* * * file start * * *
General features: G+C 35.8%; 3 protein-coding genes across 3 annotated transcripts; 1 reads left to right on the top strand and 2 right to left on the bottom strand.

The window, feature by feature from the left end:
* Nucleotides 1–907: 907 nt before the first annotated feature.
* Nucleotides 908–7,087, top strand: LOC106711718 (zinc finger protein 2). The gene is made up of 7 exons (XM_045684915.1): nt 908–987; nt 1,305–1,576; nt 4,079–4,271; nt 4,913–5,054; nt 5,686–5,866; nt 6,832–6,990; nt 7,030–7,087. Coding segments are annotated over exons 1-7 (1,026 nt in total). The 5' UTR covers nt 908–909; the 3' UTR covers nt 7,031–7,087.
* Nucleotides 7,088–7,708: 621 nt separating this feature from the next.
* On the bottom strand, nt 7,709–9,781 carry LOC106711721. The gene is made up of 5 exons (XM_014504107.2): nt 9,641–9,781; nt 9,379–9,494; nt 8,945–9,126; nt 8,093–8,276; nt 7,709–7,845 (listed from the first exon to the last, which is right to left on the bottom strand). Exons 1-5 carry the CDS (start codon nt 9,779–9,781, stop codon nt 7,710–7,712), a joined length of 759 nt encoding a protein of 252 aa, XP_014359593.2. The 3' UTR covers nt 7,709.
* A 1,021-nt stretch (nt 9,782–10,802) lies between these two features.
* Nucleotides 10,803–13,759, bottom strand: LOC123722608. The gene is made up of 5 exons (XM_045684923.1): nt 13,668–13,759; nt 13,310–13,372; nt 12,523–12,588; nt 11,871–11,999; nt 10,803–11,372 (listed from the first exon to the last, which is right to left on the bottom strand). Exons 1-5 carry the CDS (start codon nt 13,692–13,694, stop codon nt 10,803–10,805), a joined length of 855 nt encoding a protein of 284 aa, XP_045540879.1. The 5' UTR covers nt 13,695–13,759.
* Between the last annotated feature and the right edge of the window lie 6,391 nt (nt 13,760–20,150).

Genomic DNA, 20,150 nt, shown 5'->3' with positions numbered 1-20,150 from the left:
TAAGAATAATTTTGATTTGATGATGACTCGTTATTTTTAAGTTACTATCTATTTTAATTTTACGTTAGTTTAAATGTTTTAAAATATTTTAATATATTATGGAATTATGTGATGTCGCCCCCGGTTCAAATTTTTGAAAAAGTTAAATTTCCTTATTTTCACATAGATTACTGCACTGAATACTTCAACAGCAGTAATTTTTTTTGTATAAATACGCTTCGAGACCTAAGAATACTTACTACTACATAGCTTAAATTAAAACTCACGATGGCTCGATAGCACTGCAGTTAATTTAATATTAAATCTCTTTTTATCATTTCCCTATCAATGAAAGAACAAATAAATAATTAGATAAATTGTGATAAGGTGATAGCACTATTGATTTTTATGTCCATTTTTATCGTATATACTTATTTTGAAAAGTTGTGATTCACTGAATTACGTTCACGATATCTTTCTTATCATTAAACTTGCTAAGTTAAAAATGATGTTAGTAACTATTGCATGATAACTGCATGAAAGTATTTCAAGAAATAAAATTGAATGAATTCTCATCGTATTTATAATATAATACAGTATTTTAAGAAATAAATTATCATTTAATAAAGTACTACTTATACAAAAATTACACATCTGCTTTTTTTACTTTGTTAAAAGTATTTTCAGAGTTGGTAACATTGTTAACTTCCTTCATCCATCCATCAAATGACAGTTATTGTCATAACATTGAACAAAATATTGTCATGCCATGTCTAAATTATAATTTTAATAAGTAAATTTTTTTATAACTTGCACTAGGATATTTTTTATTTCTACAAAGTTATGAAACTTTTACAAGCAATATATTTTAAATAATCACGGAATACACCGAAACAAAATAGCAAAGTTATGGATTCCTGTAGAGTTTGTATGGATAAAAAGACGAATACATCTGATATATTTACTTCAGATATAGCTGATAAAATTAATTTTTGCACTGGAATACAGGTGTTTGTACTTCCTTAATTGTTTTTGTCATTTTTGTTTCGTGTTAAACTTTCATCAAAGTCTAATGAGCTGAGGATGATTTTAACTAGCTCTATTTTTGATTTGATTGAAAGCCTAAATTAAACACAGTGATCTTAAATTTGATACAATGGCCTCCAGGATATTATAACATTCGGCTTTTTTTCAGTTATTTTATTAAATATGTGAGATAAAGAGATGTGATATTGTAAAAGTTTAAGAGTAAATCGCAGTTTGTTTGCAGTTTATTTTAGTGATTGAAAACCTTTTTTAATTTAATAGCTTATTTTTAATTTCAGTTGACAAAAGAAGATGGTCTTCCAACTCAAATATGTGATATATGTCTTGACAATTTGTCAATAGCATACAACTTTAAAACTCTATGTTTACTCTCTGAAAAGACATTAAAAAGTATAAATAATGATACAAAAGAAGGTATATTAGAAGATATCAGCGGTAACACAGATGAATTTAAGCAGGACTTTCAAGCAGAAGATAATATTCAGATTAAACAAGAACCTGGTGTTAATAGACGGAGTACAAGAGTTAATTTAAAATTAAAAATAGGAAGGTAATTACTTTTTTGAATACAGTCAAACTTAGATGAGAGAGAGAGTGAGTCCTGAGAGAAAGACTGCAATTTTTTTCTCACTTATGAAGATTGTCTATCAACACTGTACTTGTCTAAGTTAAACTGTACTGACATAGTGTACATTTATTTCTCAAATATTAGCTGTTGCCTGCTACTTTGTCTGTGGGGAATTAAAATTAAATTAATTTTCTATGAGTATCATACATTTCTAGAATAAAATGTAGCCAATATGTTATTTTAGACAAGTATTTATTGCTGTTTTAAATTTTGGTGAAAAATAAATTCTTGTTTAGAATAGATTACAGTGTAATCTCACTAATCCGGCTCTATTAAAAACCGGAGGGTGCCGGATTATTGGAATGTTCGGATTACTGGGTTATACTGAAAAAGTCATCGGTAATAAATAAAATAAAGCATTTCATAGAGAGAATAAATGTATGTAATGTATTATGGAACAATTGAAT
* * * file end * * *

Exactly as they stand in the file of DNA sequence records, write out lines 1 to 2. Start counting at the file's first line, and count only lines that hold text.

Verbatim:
General features: G+C 35.8%; 3 protein-coding genes across 3 annotated transcripts; 1 reads left to right on the top strand and 2 right to left on the bottom strand.

The window, feature by feature from the left end: